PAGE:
Meganuclease targeting HSV-1 protects against herpetic keratitis: Application to corneal transplants

Mol Ther Nucleic Acids. 2022 Nov 9:30:511-521. doi: 10.1016/j.omtn.2022.11.006. eCollection 2022 Dec 13.


Herpes simplex virus (HSV) infection is a leading cause of corneal blindness. However, keratoplasty is only rarely proposed due to the high frequency of graft failure and associated recurrences. Gene therapy of the corneal graft might provide sustained protection against HSV infection. To test that hypothesis, we designed a meganuclease specific to an HSV-1 DNA sequence coding for major capsid protein (UL19) and selected an adeno-associated virus type-2 as the vector. Meganuclease was transduced into corneas and its effect was challenged in vitro, ex vivo, and then in vivo in a rabbit HSV-1-infection model of stromal keratitis and endotheliitis. In vivo, meganuclease exposure resulted in fewer infected stromal and endothelial cells, and protected against corneal opacification and edema. Ex vivo, HSV-1 infection rates of meganuclease-treated human corneas were drastically reduced. Furthermore, genetically engineered corneas transplanted in vivo into rabbit eyes protected against HSV-1 infection. This genome-editing technology targeting HSV-1 opens new opportunities to manage severe post-herpetic corneal blindness by providing infected patients with genetically protected corneal transplants.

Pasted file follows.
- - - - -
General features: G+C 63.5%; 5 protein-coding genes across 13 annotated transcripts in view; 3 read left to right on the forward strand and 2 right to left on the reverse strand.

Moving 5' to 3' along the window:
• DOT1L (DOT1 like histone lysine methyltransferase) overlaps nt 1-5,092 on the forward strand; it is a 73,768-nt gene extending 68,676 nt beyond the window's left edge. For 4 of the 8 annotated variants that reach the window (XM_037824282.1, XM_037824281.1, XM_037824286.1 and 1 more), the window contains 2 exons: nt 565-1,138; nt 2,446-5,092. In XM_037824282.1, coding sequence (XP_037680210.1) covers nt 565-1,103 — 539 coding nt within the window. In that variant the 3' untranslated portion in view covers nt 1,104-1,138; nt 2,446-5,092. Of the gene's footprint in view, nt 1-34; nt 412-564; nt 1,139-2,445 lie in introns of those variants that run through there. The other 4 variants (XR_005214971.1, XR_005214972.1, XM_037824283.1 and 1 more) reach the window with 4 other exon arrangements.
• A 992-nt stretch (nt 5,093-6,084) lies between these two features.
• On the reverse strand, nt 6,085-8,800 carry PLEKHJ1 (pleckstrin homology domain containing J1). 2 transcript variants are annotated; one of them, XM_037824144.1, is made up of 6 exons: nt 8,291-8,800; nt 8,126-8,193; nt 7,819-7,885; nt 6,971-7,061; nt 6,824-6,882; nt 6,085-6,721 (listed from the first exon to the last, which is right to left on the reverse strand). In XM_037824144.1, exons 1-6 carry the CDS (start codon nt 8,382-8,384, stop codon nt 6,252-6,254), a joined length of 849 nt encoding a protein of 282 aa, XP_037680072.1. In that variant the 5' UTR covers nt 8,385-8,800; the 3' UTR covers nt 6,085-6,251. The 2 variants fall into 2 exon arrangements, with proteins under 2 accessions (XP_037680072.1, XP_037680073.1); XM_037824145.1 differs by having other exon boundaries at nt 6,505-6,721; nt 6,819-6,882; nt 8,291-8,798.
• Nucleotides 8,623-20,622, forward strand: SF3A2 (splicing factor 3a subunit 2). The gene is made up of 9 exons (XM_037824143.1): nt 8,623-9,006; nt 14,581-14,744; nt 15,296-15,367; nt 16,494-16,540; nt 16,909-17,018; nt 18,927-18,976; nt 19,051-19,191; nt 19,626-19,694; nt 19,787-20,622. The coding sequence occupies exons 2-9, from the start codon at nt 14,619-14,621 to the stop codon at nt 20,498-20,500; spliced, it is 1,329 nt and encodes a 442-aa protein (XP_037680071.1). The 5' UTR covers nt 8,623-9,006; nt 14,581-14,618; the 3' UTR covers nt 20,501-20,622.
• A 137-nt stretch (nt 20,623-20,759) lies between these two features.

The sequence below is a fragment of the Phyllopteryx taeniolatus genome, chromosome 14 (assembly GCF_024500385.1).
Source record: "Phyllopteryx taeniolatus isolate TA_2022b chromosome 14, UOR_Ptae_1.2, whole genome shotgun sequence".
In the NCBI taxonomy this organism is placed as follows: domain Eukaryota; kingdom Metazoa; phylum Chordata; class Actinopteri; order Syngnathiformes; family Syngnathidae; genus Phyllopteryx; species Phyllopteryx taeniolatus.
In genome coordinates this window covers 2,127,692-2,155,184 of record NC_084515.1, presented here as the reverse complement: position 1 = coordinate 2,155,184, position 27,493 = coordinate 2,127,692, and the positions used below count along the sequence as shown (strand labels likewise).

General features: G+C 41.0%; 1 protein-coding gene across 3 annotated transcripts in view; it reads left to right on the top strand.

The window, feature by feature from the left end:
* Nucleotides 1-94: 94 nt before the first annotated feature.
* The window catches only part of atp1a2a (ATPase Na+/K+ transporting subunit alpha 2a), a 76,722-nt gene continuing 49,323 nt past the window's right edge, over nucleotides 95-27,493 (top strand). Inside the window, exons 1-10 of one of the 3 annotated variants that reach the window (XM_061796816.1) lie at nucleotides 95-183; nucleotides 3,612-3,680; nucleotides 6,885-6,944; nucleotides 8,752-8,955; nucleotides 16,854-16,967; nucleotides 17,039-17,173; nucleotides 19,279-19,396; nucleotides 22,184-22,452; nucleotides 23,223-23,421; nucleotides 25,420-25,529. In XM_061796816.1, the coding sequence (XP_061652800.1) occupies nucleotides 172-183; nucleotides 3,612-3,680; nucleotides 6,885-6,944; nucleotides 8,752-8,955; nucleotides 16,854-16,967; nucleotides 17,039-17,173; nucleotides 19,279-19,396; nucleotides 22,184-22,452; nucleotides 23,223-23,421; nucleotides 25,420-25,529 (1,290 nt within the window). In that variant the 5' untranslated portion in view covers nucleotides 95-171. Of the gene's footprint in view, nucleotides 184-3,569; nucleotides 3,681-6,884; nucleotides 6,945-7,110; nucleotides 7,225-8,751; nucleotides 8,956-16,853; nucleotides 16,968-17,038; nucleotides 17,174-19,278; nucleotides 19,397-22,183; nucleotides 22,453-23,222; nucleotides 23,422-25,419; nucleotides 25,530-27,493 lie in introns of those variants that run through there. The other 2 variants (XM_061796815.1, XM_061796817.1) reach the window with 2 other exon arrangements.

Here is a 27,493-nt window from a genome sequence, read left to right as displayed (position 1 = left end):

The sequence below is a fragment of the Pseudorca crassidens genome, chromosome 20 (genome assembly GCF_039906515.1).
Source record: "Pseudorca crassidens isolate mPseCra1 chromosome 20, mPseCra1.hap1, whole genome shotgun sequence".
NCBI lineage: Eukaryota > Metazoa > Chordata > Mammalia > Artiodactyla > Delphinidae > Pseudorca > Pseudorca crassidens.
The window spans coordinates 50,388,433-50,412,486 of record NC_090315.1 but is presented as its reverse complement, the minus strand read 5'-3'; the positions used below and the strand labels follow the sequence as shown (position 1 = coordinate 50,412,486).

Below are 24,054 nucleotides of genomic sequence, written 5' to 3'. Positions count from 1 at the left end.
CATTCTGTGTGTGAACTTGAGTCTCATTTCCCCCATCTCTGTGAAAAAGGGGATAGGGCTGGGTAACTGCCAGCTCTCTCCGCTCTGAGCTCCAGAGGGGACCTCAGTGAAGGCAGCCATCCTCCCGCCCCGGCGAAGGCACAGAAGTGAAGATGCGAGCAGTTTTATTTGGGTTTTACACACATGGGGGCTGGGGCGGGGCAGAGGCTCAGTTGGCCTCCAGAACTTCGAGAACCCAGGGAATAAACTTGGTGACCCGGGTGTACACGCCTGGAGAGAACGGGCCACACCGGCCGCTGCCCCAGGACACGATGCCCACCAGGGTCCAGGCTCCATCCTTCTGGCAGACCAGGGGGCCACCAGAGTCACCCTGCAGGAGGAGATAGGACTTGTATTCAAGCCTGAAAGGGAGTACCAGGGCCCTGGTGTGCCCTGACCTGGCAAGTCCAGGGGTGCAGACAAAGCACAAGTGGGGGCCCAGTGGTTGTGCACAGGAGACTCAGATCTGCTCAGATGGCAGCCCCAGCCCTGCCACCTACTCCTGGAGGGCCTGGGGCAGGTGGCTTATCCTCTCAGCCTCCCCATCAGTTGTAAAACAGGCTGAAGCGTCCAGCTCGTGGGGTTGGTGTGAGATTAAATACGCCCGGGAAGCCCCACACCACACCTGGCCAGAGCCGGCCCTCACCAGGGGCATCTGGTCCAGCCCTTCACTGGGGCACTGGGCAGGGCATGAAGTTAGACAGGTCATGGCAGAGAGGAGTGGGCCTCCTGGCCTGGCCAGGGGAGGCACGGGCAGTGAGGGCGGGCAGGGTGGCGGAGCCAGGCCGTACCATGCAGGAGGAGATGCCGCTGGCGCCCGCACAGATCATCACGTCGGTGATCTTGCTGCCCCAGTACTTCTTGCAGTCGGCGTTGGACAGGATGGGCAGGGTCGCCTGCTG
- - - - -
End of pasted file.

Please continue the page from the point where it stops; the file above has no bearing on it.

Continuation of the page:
Keywords: HSK; HSV; MT: RNA/DNA editing; cornea; gene editing; gene therapy; herpesvirus; keratoplasty; meganuclease; transplant.